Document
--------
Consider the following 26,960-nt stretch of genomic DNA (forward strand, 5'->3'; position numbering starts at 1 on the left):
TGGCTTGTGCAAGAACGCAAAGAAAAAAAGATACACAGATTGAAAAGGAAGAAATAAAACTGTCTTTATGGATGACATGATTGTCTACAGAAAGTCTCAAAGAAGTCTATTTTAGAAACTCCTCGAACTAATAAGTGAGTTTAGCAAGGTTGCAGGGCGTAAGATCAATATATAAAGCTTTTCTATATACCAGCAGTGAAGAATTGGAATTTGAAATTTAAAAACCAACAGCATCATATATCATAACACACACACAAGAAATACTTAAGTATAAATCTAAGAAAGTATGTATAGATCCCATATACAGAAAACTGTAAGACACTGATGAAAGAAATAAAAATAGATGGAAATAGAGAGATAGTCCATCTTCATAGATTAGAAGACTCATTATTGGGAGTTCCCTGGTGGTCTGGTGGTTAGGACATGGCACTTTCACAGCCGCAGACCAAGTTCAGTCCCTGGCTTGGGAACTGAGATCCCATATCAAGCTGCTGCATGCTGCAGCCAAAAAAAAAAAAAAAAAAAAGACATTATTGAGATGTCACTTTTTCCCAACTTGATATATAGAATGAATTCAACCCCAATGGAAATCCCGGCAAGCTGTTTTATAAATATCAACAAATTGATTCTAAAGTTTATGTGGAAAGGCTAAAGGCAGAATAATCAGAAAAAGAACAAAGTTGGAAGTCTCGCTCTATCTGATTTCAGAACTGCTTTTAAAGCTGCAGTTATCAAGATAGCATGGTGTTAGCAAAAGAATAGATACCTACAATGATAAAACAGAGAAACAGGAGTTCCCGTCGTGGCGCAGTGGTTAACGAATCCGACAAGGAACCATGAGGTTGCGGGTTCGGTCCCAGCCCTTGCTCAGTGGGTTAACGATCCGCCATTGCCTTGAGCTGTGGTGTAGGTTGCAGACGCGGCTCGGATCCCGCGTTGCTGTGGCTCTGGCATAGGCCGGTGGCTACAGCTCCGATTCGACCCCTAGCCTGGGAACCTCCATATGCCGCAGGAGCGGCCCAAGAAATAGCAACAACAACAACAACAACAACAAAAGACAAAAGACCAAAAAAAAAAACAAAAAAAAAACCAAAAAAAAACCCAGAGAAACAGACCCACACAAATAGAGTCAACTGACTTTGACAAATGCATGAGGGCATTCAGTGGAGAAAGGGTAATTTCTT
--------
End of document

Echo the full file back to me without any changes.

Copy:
Consider the following 26,960-nt stretch of genomic DNA (forward strand, 5'->3'; position numbering starts at 1 on the left):
TGGCTTGTGCAAGAACGCAAAGAAAAAAAGATACACAGATTGAAAAGGAAGAAATAAAACTGTCTTTATGGATGACATGATTGTCTACAGAAAGTCTCAAAGAAGTCTATTTTAGAAACTCCTCGAACTAATAAGTGAGTTTAGCAAGGTTGCAGGGCGTAAGATCAATATATAAAGCTTTTCTATATACCAGCAGTGAAGAATTGGAATTTGAAATTTAAAAACCAACAGCATCATATATCATAACACACACACAAGAAATACTTAAGTATAAATCTAAGAAAGTATGTATAGATCCCATATACAGAAAACTGTAAGACACTGATGAAAGAAATAAAAATAGATGGAAATAGAGAGATAGTCCATCTTCATAGATTAGAAGACTCATTATTGGGAGTTCCCTGGTGGTCTGGTGGTTAGGACATGGCACTTTCACAGCCGCAGACCAAGTTCAGTCCCTGGCTTGGGAACTGAGATCCCATATCAAGCTGCTGCATGCTGCAGCCAAAAAAAAAAAAAAAAAAAAGACATTATTGAGATGTCACTTTTTCCCAACTTGATATATAGAATGAATTCAACCCCAATGGAAATCCCGGCAAGCTGTTTTATAAATATCAACAAATTGATTCTAAAGTTTATGTGGAAAGGCTAAAGGCAGAATAATCAGAAAAAGAACAAAGTTGGAAGTCTCGCTCTATCTGATTTCAGAACTGCTTTTAAAGCTGCAGTTATCAAGATAGCATGGTGTTAGCAAAAGAATAGATACCTACAATGATAAAACAGAGAAACAGGAGTTCCCGTCGTGGCGCAGTGGTTAACGAATCCGACAAGGAACCATGAGGTTGCGGGTTCGGTCCCAGCCCTTGCTCAGTGGGTTAACGATCCGCCATTGCCTTGAGCTGTGGTGTAGGTTGCAGACGCGGCTCGGATCCCGCGTTGCTGTGGCTCTGGCATAGGCCGGTGGCTACAGCTCCGATTCGACCCCTAGCCTGGGAACCTCCATATGCCGCAGGAGCGGCCCAAGAAATAGCAACAACAACAACAACAACAACAAAAGACAAAAGACCAAAAAAAAAAACAAAAAAAAAACCAAAAAAAAACCCAGAGAAACAGACCCACACAAATAGAGTCAACTGACTTTGACAAATGCATGAGGGCATTCAGTGGAGAAAGGGTAATTTCTT